Prior Bad Acts Evidence in Criminal Cases
Prior bad acts evidence is exactly what it sounds like, i.e., that a person behaved in a bad way. Criminal court judges in PA typically don’t allow prior bad acts evidence of either the defendant or any witness in a criminal case. However, there are some, limited exceptions, which we discuss below.
The Pennsylvania Rules of Evidence act as the gatekeeper of all types of evidence, including prior bad acts evidence. In this legal article, we’re focusing on Rule 404 and how it applies in major criminal cases like murder or homicide. Scroll below for relevant portions of Rule 404.
Defense Admits Prior Bad Acts Evidence
In a criminal case, a defendant can offer evidence to show that he or she had a relevant character trait, or the defendant can offer evidence to show that the victim had a relevant character trait. The typical example involves a self-defense criminal case.
More: Another Win for Philadelphia Criminal Defense Lawyer in a Homicide Case – Commonwealth v. Tariq Timmons (February 23, 2018) Firm partner David S. Nenner won a murder case where his client was accused of shooting the victim. Mr. Nenner also successfully represented a co-defendant.
For example, a Philadelphia resident is accused of murder. At a bar, the defendant encountered the victim who was drunk and violent. The victim broke a beer bottle and threatened to slash the defendant. The defendant reacted by pushing the victim who fell backwards, hit his head on concrete and died. Here, the defendant was clearly acting in self-defense. The victim was the first aggressor, and in order to prove that, the defendant is permitted to present evidence of the victim’s prior acts of aggression. Therefore, the defendant can present evidence that on prior occasions, the victim was violent and aggressive. This can be accomplished through evidence of prior convictions for assault or similar behavior and testimony of people who witnessed the victim’s violent behavior prior to the night of the incident.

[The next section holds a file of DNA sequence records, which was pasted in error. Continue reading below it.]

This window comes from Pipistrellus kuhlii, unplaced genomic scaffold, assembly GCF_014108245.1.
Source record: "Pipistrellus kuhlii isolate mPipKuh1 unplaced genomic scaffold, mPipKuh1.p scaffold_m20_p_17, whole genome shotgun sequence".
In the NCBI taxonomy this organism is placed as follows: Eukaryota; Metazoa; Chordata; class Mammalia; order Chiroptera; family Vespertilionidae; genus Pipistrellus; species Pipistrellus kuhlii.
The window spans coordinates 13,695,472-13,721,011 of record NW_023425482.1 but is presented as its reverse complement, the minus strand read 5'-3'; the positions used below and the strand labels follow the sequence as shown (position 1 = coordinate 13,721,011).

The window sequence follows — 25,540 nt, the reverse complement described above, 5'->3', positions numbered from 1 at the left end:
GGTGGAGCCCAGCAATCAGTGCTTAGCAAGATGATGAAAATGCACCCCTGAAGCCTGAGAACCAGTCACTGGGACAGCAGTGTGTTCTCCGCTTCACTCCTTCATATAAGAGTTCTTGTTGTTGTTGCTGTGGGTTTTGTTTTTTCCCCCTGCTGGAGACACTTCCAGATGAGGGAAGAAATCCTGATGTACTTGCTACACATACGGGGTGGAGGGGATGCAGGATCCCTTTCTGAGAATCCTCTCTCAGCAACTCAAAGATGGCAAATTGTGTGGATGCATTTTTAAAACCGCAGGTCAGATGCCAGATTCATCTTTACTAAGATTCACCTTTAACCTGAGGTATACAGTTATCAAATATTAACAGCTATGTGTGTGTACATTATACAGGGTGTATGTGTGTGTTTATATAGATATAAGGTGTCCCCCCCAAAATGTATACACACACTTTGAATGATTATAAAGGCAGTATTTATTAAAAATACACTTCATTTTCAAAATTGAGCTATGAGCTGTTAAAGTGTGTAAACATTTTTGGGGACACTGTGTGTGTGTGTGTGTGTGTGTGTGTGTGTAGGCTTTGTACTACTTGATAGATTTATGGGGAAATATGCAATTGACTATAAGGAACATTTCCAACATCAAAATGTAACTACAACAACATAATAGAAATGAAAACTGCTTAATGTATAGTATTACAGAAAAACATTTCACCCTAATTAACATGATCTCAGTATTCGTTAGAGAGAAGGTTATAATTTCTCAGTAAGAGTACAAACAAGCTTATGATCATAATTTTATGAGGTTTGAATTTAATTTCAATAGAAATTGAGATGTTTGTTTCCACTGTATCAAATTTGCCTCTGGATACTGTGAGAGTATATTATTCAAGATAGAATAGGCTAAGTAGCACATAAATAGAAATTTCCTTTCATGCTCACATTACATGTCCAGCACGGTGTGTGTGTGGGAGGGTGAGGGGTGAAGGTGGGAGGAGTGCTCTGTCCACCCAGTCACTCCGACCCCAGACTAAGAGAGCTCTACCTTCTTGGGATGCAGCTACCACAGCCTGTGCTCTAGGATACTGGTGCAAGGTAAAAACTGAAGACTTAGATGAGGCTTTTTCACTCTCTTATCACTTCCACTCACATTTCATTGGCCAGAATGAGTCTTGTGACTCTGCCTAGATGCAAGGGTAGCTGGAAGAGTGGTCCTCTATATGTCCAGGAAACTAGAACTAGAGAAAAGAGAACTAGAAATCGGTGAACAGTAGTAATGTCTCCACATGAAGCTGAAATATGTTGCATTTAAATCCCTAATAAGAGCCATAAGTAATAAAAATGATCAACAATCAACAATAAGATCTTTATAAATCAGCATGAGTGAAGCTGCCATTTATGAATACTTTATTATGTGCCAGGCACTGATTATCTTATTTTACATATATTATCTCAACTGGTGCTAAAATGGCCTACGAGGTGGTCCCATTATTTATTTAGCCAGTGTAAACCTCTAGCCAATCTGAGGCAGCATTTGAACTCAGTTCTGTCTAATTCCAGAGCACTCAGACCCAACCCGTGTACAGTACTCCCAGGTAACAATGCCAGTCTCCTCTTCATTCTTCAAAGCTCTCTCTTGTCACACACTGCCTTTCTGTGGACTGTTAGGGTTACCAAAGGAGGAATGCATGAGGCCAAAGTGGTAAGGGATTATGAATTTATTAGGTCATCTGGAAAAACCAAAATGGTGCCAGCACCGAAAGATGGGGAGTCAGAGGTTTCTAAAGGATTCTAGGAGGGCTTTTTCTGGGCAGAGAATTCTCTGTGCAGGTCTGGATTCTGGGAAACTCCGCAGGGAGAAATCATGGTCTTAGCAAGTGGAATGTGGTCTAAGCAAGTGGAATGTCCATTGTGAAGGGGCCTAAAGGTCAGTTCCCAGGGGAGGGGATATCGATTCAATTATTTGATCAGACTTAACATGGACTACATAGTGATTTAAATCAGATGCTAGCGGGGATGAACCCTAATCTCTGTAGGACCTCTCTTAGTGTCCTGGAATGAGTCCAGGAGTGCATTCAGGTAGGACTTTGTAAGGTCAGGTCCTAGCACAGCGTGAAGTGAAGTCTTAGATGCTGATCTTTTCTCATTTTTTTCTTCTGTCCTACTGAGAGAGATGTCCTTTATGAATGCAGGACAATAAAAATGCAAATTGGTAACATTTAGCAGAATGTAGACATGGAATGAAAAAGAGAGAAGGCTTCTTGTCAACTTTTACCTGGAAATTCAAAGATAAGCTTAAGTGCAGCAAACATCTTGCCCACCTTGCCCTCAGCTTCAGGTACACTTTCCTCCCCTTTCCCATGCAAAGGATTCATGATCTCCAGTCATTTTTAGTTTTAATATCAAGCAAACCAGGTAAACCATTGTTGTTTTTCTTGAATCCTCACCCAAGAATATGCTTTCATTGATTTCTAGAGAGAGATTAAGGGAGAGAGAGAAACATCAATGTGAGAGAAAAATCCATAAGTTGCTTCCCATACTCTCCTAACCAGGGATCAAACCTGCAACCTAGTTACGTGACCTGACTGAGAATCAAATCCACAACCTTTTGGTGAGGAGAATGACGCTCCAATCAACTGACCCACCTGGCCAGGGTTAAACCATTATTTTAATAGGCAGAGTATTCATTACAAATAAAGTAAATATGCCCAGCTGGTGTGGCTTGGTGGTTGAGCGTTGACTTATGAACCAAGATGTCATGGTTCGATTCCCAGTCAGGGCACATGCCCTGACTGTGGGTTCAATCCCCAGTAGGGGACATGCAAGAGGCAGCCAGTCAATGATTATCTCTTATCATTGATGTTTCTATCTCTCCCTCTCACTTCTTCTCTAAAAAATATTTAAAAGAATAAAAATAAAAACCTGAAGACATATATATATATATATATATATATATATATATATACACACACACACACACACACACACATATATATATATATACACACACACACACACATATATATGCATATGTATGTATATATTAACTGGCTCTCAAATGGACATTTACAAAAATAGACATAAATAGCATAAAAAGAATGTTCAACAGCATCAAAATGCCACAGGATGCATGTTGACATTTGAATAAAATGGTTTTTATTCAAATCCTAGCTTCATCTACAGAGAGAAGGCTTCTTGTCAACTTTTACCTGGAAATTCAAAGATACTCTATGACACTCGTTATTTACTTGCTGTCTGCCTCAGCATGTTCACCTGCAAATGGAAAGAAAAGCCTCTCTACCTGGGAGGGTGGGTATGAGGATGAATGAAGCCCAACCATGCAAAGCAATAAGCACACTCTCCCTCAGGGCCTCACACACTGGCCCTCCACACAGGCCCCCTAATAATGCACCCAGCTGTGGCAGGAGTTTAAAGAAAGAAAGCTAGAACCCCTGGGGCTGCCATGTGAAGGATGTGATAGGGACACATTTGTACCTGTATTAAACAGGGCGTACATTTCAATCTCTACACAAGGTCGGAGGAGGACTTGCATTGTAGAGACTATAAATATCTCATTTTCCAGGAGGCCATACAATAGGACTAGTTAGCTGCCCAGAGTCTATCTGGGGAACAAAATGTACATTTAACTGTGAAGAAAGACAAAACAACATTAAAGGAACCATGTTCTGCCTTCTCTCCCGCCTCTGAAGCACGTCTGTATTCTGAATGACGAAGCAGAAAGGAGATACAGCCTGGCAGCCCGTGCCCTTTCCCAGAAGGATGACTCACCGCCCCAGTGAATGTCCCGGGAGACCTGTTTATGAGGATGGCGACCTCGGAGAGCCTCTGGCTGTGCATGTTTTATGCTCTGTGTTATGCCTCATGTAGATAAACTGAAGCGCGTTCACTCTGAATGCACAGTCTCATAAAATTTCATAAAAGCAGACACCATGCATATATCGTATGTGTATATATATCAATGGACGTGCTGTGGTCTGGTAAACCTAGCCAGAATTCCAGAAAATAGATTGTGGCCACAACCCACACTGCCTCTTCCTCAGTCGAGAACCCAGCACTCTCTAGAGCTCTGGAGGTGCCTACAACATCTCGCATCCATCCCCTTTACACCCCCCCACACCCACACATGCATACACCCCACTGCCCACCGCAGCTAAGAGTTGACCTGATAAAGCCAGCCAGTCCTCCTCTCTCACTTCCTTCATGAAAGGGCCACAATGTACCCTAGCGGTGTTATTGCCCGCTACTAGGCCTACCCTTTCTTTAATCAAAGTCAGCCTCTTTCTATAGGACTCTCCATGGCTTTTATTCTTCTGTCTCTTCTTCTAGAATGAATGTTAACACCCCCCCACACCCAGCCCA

Prosecution Admits Prior Bad Acts Evidence
In criminal cases, the prosecution is not allowed to argue that the defendant is a bad person and is therefore guilty of the crime. Pennsylvania law only allows the prosecution to present prior bad acts evidence of the defendant in two situations.
Evidence to Rebut a Defense
First, the prosecution is allowed to present prior bad acts evidence to rebut any prior bad acts evidence presented by the defendant. Using the same example above, the prosecution would be permitted to present evidence that the defendant had previously gotten into bar fights or had prior convictions for assault or similar conduct. Alternatively, the prosecution could admit evidence of the victim’s peacefulness.
Related: Attacking Eyewitness Credibility in Philadelphia Murder Trials (May 22, 2018) In a Philadelphia murder case, eyewitnesses are often critical parts of the prosecution’s case. Learn about trial tactics to attack the credibility of an eyewitness.
Evidence for a Special Purpose (Motive, Identity, Etc.)
Second, in criminal cases such as murder cases, the prosecution is allowed to present prior bad acts of the defendant if the evidence is used for a special purpose, such as proving motive, opportunity, intent, preparation, plan, knowledge, identity, absence of mistake, or lack of accident.